An Astrobiology Perspective on Ecosystem Services

“Biota control the basic chemical conditions on the surface of the Earth. With an atmosphere containing 21% oxygen, the chemical environment on Earth stands in start contrast to that on our sterile planetary neighbors–Mars and Venus. The metabolic activities of organisms, which link oxidation and reduction reactions, produce the relatively stable conditions on Earth that are conductive to the persistence of life.”

– William Schlesinger, Biogeochemistry 2nd Ed.

Venus, Earth and Mars

Venus, Earth and Mars

Imagine You are a Space Traveler…

Sometimes it can be helpful when framing an issue to get some perspective. When it comes to classifying the values that the vital functions that Earth’s ecosystems provide us, this perspective can be gained by zooming way way waaay out from the bird’s eye view of life on Earth to that of a space traveler who can not only see Earth, but other planets too. This interplanetary perspective falls into the academic domain of astrobiology.

As commented on by Schlesinger in the introductory quote, Earth stands in marked contrast to its sister planets, Mars and Venus. The latter two planets are both inhospitable to life as we know it, but in different ways. Venus has a runaway greenhouse effect and is too hot, and Mars has a runaway refrigerator effect and is too cold. (This is a ripe setting for an interplanetary Goldilocks tale don’t you think?)

The Critical Function of Regulating Ecosystem Services

Photosynthesis and Respiration

Photosynthesis and Respiration

One of the key factors that makes life on Earth possible is life itself. It does this by maintaining a  system of chemical metabolic  pathways. (If you want to blow your mind with the complexity of these biological pathways, download the chart from this Sigma site.) The largest source of energy driving these pathways is the sun, which provides us with an endless stream of solar radiation. The most well know, and arguably most important biological chemical processes, are respiration and photosynthesis, which–as we all learn in grade school–are essential to the functions of regulating oxygen (O2)and carbon dioxide (CO2). Life also helps to regulate other important biogeochemical pathways as well such as nitrogen, sulphur, water and phosphorus.

The simplified diagram below breaks down the central role that biota on Earth play in regulating Earth’s chemistry in such a way that it maintains relative homeostasis (similar to how our own bodies maintain our blood chemistry) over time, compared to Venus and Mars. The figure highlights the important role of CO2 in the atmosphere as well.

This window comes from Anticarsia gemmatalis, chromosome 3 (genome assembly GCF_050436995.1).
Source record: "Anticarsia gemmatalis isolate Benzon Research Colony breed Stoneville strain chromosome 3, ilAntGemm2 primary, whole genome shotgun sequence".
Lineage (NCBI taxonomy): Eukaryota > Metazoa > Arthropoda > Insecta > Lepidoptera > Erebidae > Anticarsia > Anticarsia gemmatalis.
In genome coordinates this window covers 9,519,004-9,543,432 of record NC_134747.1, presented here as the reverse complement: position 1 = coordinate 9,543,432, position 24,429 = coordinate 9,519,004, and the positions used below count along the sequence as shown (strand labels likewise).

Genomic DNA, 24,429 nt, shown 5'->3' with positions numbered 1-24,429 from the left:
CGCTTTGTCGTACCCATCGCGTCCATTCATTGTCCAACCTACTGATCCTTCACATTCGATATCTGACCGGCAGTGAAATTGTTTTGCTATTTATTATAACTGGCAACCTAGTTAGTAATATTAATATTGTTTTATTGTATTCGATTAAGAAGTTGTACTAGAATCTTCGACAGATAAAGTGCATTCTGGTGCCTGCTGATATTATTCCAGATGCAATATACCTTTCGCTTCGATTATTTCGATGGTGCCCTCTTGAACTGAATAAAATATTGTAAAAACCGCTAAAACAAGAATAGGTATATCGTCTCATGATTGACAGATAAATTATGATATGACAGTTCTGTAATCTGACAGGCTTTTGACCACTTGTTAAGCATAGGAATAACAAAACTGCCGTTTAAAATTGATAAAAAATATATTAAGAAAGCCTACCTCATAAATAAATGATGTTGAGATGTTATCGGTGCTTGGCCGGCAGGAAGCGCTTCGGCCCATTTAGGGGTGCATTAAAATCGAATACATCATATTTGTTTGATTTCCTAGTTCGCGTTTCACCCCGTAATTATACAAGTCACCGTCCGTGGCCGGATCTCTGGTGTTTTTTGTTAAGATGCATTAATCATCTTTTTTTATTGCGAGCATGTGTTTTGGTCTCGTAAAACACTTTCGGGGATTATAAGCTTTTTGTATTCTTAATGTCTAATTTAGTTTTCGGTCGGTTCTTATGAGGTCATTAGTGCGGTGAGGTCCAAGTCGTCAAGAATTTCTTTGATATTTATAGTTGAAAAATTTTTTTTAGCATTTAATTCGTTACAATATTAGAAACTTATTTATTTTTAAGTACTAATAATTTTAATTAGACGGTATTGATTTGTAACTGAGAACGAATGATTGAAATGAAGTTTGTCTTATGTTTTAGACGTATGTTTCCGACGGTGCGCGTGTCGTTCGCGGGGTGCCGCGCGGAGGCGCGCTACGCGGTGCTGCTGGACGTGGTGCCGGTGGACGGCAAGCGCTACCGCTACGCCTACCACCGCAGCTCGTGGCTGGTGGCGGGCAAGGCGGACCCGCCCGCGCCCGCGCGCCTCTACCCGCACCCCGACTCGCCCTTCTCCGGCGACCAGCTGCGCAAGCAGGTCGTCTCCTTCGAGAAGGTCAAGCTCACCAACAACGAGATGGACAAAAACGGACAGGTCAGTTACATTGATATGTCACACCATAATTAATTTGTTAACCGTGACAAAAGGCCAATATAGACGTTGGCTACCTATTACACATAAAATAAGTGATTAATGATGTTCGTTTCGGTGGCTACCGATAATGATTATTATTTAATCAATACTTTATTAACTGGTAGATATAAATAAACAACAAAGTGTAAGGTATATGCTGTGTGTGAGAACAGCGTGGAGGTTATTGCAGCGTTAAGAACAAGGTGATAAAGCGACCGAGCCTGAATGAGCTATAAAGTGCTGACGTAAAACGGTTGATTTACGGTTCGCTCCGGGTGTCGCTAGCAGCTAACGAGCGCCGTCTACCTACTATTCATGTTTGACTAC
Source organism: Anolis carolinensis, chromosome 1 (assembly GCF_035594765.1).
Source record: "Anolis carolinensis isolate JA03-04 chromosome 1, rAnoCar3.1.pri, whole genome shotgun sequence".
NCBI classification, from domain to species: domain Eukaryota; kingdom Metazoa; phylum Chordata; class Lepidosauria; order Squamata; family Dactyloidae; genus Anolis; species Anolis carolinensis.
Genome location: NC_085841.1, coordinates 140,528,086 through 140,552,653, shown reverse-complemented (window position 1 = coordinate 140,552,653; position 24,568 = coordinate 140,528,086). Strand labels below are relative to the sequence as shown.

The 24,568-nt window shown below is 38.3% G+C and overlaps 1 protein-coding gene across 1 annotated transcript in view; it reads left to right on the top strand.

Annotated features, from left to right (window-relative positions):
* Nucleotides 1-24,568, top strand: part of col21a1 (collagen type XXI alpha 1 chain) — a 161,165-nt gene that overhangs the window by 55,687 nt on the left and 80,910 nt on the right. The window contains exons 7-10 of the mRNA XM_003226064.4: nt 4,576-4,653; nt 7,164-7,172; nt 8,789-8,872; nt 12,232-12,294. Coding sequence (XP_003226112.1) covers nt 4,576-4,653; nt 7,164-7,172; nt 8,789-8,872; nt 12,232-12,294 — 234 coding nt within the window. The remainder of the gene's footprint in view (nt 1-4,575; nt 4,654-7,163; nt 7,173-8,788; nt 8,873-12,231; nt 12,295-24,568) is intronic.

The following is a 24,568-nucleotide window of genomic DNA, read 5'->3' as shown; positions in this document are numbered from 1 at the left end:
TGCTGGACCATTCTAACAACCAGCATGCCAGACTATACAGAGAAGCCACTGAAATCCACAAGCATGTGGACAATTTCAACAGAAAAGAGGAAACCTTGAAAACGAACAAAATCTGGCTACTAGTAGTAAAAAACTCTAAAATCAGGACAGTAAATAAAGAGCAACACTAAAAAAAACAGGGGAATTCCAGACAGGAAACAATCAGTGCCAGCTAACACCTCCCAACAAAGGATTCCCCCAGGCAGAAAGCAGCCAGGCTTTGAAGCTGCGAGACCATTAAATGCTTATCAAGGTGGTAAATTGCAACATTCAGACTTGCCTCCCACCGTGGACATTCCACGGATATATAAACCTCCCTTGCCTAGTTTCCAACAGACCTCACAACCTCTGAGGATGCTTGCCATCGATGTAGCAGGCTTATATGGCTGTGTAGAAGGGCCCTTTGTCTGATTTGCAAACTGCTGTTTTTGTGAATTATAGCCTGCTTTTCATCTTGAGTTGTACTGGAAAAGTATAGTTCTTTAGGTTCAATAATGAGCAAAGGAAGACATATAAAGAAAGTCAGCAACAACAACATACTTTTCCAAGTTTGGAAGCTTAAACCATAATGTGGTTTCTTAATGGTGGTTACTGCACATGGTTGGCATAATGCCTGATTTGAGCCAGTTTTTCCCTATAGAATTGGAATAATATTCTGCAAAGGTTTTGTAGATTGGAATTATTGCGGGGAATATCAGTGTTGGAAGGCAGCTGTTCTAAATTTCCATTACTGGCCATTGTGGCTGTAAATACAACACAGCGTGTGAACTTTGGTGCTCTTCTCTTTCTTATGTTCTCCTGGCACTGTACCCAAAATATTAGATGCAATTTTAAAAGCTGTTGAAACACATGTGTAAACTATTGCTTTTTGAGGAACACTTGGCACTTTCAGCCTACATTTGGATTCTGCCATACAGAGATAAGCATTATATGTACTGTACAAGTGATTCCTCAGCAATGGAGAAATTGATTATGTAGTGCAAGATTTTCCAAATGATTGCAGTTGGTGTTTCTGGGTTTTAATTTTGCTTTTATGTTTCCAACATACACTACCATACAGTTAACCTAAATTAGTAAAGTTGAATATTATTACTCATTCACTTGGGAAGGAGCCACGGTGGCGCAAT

Venus-Earth-Mars Comparison, Nick Strobel

Venus-Earth-Mars Comparison (Image from Nick Strobel's Astronomy Notes.)

Plants and other organisms that photosynthesize create the matter (biomass) which forms the base of the food chain on Earth. Over time green plants/organisms sequester carbon dioxide from the atmosphere into their living tissues, and this is called net primary production (NPP). This photosynthetic process, along with respiration, in turn, also helps in regulating  oxygen and carbon dioxide cycles which are critical to life on Earth as we know it. Hence, the amount of food available on Earth, as well as the composition of the atmosphere is significantly regulated by the balancing act of the actions of photosynthetic organisms (autotrophs) and respiring ones (heterotrophs). Maintaining biodiversity is also important to maintaining this balance.

Humans control about 40% of the Earth’s terrestrial primary production.

How much these life processes help protect the Earth from turning into a dead planet like Mars or Venus is debatable, but what we DO know is that humans on Earth control about 40% of the total terrestrial net primary production from plants, as well as about 8% from the oceans. 40%!! This is an astounding number! And, these numbers were calculated based on data from a couple of decades ago, so the actual numbers are likely higher today.

What this means is that humans are significantly commandeering and influencing some of the vital life processes on Earth of net primary production and influencing their related chemical pathways. In some ways, we really are space travelers, and Earth is our spaceship. As our population rises on this vessel of ours, we are likely to push these numbers higher and higher over the next couple of decades.